The concerns of Mauritius being graduated out of the African Growth and Opportunity Act (AGOA) as it reaches the World Bank’s criteria of High Growth National Income (GNI) per capita and facing, among others, the consequences of its exports not having duty-free entry into the United States (US) were raised by the Minister of Land Transport and Light Rail, Minister of Foreign Affairs, Regional Integration and International Trade, Mr Alan Ganoo, this afternoon, at his office in Port Louis.
The Minister was participating in the first session of the Virtual African Growth and Opportunity Act (AGOA) Ministerial meeting taking place online on 20 and 21 October 2021 under the theme ‘Building Back a Better US – Africa Trade and Investment Relationship’.
The annual Ministerial Meet aims at strengthening trade and investment between the US and Africa, and this first session enabled African Trade Ministers to discuss with the US Trade Representative, Ambassador Katherine Tai. The Minister of Industry and Commerce of Mozambique, Mr Carlos Alberto Fortes Mesquita; the Minister of Trade and Industry of South Africa, Mr Ebrahim Patel; and the Commissioner for Economic Development, Trade, Industry and Mining of the African Union Commission were also among participants in the that first session.
The AGOA was signed into law in May 2000 in the US with the objectives of expanding and deepening the trade and investment relationship with Sub-Saharan Africa, promoting regional integration, encouraging economic growth and development and enhancing the integration of Sub-Saharan Africa into the global economy. The AGOA, which has been renewed to 2025, facilitates market access to the US for 39 eligible Sub-Saharan African countries, including Mauritius.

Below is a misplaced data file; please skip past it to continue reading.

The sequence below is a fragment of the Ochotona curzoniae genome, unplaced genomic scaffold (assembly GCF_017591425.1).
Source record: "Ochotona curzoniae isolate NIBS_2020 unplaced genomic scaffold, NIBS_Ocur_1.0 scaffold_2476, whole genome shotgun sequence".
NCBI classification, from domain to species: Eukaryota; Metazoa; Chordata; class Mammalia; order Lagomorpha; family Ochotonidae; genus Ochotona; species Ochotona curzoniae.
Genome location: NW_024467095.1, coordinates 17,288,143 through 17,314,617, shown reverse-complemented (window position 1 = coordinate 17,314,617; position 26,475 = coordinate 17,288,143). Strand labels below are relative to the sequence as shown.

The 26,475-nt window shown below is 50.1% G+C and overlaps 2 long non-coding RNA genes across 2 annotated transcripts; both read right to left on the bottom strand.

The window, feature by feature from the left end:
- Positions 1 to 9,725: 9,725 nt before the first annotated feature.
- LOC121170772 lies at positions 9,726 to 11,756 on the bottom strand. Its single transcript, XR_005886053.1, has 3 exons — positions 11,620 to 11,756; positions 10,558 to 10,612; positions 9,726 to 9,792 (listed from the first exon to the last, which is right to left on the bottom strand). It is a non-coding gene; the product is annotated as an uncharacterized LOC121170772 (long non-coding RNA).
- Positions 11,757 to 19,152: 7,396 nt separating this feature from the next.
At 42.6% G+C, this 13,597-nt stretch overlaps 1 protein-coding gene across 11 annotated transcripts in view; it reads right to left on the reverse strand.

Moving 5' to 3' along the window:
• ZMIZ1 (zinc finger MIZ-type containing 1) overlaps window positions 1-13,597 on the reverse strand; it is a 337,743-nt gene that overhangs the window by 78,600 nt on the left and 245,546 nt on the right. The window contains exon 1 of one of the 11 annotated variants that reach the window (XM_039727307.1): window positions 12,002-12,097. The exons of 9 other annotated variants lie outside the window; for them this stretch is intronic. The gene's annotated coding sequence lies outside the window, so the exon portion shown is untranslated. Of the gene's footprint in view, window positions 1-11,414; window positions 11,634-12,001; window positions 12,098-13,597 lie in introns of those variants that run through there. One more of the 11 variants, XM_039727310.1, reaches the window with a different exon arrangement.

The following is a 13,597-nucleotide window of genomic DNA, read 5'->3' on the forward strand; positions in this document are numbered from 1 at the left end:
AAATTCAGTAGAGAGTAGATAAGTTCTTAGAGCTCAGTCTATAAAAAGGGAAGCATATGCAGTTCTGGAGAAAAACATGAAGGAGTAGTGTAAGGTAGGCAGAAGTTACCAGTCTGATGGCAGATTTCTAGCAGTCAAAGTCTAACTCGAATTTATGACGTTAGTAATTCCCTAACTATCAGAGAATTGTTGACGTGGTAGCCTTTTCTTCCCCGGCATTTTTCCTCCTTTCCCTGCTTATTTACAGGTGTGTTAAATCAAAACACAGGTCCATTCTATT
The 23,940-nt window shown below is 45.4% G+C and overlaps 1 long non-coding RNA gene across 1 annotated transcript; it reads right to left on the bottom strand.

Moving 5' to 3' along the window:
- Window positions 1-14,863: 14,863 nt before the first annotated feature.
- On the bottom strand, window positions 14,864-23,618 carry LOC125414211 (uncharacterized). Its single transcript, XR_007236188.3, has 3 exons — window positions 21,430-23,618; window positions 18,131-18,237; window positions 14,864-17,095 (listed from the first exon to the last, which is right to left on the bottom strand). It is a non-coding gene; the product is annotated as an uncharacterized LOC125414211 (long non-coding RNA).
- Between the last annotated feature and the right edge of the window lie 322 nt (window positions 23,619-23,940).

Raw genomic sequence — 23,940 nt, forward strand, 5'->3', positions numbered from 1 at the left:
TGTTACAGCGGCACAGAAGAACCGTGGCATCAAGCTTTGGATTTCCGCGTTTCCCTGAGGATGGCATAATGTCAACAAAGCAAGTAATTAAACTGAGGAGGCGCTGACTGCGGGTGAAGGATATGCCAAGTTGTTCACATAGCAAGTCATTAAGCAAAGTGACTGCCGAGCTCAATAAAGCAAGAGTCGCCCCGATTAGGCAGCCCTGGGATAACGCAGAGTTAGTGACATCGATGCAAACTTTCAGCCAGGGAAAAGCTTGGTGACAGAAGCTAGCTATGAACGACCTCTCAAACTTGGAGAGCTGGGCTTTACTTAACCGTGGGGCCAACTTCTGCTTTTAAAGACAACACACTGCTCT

In his remarks to Ambassador Tai, Minister Ganoo asked what were the possibilities or alternatives that the US Administration could envisage for these countries which might face sudden trade disruption as a result of being graduated out of AGOA on the basis of per capita GNI. According to Mr Ganoo, the World Bank GNI criterion should not be used to determine the competitiveness of a country, the more so that the countries that might reach this threshold are small vulnerable nations like Mauritius.
The trade policy outlook of the US towards Sub-Saharan Africa, in light of the remaining years of AGOA, and the future orientation of the US- African partnership were also mentioned by the Minister.
The US Trade Representative stated that she understood the concerns of Sub-Saharan African countries regarding a post-AGOA future. Recalling that AGOA has been there for 21 years and still have four more years to go, Ms Tai affirmed that it was the right time to talk about the remaining ten-year window in terms of economic opportunities as well as having strategic conversations about AGOA, the way forward after 2025, and the contribution of trade policy to economic development.